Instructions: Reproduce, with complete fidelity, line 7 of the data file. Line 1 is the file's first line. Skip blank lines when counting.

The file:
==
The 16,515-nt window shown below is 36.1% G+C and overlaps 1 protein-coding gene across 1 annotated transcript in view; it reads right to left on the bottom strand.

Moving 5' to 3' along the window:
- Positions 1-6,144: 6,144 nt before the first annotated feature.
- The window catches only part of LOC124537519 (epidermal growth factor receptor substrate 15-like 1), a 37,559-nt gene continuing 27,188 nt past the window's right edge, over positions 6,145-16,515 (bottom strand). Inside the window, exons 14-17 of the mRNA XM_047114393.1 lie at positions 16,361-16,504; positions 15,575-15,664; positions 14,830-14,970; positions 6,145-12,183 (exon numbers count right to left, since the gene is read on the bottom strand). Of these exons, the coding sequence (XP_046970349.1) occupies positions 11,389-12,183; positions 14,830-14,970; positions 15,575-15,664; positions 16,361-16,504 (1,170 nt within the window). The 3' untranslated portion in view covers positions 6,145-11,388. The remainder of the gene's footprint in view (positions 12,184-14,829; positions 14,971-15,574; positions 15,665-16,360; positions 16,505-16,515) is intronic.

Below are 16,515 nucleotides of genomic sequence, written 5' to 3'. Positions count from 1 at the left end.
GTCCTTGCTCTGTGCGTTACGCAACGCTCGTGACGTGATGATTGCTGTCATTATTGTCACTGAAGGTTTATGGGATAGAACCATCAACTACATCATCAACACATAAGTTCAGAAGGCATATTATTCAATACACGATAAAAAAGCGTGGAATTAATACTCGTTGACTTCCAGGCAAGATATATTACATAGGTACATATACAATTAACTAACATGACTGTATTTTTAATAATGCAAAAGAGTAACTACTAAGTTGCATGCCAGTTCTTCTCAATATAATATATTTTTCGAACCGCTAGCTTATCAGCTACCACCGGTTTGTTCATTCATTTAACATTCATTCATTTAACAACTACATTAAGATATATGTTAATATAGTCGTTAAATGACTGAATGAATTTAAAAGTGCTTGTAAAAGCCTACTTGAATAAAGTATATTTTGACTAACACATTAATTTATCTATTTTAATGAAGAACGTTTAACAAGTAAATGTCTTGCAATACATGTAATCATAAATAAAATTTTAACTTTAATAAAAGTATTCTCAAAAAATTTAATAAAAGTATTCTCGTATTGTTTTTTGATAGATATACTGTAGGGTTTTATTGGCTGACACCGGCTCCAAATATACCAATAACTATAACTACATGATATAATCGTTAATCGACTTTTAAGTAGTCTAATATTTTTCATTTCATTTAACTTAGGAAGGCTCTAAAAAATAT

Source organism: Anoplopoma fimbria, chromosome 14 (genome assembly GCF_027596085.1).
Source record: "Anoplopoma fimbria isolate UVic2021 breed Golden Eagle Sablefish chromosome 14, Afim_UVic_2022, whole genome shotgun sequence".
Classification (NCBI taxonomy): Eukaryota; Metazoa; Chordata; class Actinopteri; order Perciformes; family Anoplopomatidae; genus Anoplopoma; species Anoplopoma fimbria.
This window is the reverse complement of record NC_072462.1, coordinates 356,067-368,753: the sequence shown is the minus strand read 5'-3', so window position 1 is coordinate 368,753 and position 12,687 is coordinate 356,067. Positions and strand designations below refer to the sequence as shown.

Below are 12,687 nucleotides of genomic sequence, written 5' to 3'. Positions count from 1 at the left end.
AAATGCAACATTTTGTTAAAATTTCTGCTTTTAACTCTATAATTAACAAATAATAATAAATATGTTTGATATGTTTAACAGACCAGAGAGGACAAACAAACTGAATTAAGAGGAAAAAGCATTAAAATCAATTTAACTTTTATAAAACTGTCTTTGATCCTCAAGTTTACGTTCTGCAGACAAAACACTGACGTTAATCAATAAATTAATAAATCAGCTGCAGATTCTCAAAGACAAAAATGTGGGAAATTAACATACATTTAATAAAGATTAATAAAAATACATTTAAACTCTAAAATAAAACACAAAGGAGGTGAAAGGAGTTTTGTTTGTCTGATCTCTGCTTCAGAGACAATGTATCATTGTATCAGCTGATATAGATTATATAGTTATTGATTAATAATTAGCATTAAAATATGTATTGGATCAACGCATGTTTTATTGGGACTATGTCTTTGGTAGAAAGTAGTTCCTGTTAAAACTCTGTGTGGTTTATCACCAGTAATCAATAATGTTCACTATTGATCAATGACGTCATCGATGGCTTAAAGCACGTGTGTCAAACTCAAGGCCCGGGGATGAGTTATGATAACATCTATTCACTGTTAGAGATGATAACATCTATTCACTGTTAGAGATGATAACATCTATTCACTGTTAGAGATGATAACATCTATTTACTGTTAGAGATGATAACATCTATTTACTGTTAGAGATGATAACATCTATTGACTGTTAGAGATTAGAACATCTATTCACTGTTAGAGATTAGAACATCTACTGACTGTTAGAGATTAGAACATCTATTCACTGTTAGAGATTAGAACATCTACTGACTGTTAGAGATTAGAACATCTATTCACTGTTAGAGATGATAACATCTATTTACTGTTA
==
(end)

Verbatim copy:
Source organism: Anoplopoma fimbria, chromosome 14 (genome assembly GCF_027596085.1).